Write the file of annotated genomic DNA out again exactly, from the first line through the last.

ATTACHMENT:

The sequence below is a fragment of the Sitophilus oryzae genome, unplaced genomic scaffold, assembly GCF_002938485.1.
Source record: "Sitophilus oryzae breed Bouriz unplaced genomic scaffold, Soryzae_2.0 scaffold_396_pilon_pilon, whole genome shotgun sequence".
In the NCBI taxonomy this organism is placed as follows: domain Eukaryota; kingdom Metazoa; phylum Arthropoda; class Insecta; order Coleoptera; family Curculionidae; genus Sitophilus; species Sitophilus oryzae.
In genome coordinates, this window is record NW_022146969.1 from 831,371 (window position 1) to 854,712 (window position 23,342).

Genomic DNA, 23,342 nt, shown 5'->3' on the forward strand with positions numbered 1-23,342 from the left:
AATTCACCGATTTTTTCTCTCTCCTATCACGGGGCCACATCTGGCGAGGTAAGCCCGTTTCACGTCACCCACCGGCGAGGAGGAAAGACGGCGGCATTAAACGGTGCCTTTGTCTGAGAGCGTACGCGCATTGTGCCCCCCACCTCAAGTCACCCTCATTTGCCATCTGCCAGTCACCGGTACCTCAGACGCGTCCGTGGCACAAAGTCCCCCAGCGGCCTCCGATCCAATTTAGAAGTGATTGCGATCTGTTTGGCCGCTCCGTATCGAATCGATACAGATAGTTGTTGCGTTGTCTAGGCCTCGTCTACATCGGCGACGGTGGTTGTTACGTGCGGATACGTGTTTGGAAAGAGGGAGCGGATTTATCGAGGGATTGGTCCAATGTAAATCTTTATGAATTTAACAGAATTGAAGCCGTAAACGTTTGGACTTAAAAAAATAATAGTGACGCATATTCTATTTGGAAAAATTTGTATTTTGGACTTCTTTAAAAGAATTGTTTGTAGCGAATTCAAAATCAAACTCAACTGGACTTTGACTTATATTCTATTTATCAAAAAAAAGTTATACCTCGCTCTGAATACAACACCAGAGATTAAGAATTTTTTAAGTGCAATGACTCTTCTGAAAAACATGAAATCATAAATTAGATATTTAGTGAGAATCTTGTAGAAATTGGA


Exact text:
The sequence below is a fragment of the Sitophilus oryzae genome, unplaced genomic scaffold, assembly GCF_002938485.1.
Source record: "Sitophilus oryzae breed Bouriz unplaced genomic scaffold, Soryzae_2.0 scaffold_396_pilon_pilon, whole genome shotgun sequence".
In the NCBI taxonomy this organism is placed as follows: domain Eukaryota; kingdom Metazoa; phylum Arthropoda; class Insecta; order Coleoptera; family Curculionidae; genus Sitophilus; species Sitophilus oryzae.
In genome coordinates, this window is record NW_022146969.1 from 831,371 (window position 1) to 854,712 (window position 23,342).

Genomic DNA, 23,342 nt, shown 5'->3' on the forward strand with positions numbered 1-23,342 from the left:
AATTCACCGATTTTTTCTCTCTCCTATCACGGGGCCACATCTGGCGAGGTAAGCCCGTTTCACGTCACCCACCGGCGAGGAGGAAAGACGGCGGCATTAAACGGTGCCTTTGTCTGAGAGCGTACGCGCATTGTGCCCCCCACCTCAAGTCACCCTCATTTGCCATCTGCCAGTCACCGGTACCTCAGACGCGTCCGTGGCACAAAGTCCCCCAGCGGCCTCCGATCCAATTTAGAAGTGATTGCGATCTGTTTGGCCGCTCCGTATCGAATCGATACAGATAGTTGTTGCGTTGTCTAGGCCTCGTCTACATCGGCGACGGTGGTTGTTACGTGCGGATACGTGTTTGGAAAGAGGGAGCGGATTTATCGAGGGATTGGTCCAATGTAAATCTTTATGAATTTAACAGAATTGAAGCCGTAAACGTTTGGACTTAAAAAAATAATAGTGACGCATATTCTATTTGGAAAAATTTGTATTTTGGACTTCTTTAAAAGAATTGTTTGTAGCGAATTCAAAATCAAACTCAACTGGACTTTGACTTATATTCTATTTATCAAAAAAAAGTTATACCTCGCTCTGAATACAACACCAGAGATTAAGAATTTTTTAAGTGCAATGACTCTTCTGAAAAACATGAAATCATAAATTAGATATTTAGTGAGAATCTTGTAGAAATTGGA